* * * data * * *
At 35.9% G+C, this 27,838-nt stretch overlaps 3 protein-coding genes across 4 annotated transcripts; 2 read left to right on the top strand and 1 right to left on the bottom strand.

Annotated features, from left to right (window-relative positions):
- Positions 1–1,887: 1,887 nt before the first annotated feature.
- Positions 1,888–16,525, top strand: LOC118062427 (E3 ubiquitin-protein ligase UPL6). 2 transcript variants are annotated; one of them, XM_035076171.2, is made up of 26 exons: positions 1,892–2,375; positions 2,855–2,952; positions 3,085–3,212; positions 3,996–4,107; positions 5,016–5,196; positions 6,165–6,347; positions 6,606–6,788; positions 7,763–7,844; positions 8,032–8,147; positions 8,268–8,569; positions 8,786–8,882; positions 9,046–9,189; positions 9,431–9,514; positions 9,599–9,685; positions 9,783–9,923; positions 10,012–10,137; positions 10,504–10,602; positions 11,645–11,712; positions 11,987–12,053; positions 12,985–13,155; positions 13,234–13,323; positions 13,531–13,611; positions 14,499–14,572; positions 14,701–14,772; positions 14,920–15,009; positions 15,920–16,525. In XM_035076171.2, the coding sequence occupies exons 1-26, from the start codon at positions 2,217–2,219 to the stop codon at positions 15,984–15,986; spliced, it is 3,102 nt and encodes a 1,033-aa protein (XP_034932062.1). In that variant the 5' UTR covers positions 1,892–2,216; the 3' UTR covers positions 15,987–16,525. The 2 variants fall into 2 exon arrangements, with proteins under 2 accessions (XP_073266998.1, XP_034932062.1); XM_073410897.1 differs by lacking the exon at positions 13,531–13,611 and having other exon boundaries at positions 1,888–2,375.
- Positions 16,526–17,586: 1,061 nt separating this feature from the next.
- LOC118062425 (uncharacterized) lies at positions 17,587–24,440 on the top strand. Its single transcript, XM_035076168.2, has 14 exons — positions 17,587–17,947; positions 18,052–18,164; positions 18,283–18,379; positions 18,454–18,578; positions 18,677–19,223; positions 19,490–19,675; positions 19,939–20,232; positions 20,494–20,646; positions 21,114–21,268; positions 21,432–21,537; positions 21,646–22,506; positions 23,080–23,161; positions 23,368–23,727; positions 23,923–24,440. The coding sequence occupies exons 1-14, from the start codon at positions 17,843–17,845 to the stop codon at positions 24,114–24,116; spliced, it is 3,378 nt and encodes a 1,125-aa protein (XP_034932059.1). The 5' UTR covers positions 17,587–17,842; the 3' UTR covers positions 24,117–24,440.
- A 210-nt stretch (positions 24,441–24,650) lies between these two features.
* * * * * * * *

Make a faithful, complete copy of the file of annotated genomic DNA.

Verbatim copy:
At 35.9% G+C, this 27,838-nt stretch overlaps 3 protein-coding genes across 4 annotated transcripts; 2 read left to right on the top strand and 1 right to left on the bottom strand.

Annotated features, from left to right (window-relative positions):
- Positions 1–1,887: 1,887 nt before the first annotated feature.
- Positions 1,888–16,525, top strand: LOC118062427 (E3 ubiquitin-protein ligase UPL6). 2 transcript variants are annotated; one of them, XM_035076171.2, is made up of 26 exons: positions 1,892–2,375; positions 2,855–2,952; positions 3,085–3,212; positions 3,996–4,107; positions 5,016–5,196; positions 6,165–6,347; positions 6,606–6,788; positions 7,763–7,844; positions 8,032–8,147; positions 8,268–8,569; positions 8,786–8,882; positions 9,046–9,189; positions 9,431–9,514; positions 9,599–9,685; positions 9,783–9,923; positions 10,012–10,137; positions 10,504–10,602; positions 11,645–11,712; positions 11,987–12,053; positions 12,985–13,155; positions 13,234–13,323; positions 13,531–13,611; positions 14,499–14,572; positions 14,701–14,772; positions 14,920–15,009; positions 15,920–16,525. In XM_035076171.2, the coding sequence occupies exons 1-26, from the start codon at positions 2,217–2,219 to the stop codon at positions 15,984–15,986; spliced, it is 3,102 nt and encodes a 1,033-aa protein (XP_034932062.1). In that variant the 5' UTR covers positions 1,892–2,216; the 3' UTR covers positions 15,987–16,525. The 2 variants fall into 2 exon arrangements, with proteins under 2 accessions (XP_073266998.1, XP_034932062.1); XM_073410897.1 differs by lacking the exon at positions 13,531–13,611 and having other exon boundaries at positions 1,888–2,375.
- Positions 16,526–17,586: 1,061 nt separating this feature from the next.
- LOC118062425 (uncharacterized) lies at positions 17,587–24,440 on the top strand. Its single transcript, XM_035076168.2, has 14 exons — positions 17,587–17,947; positions 18,052–18,164; positions 18,283–18,379; positions 18,454–18,578; positions 18,677–19,223; positions 19,490–19,675; positions 19,939–20,232; positions 20,494–20,646; positions 21,114–21,268; positions 21,432–21,537; positions 21,646–22,506; positions 23,080–23,161; positions 23,368–23,727; positions 23,923–24,440. The coding sequence occupies exons 1-14, from the start codon at positions 17,843–17,845 to the stop codon at positions 24,114–24,116; spliced, it is 3,378 nt and encodes a 1,125-aa protein (XP_034932059.1). The 5' UTR covers positions 17,587–17,842; the 3' UTR covers positions 24,117–24,440.
- A 210-nt stretch (positions 24,441–24,650) lies between these two features.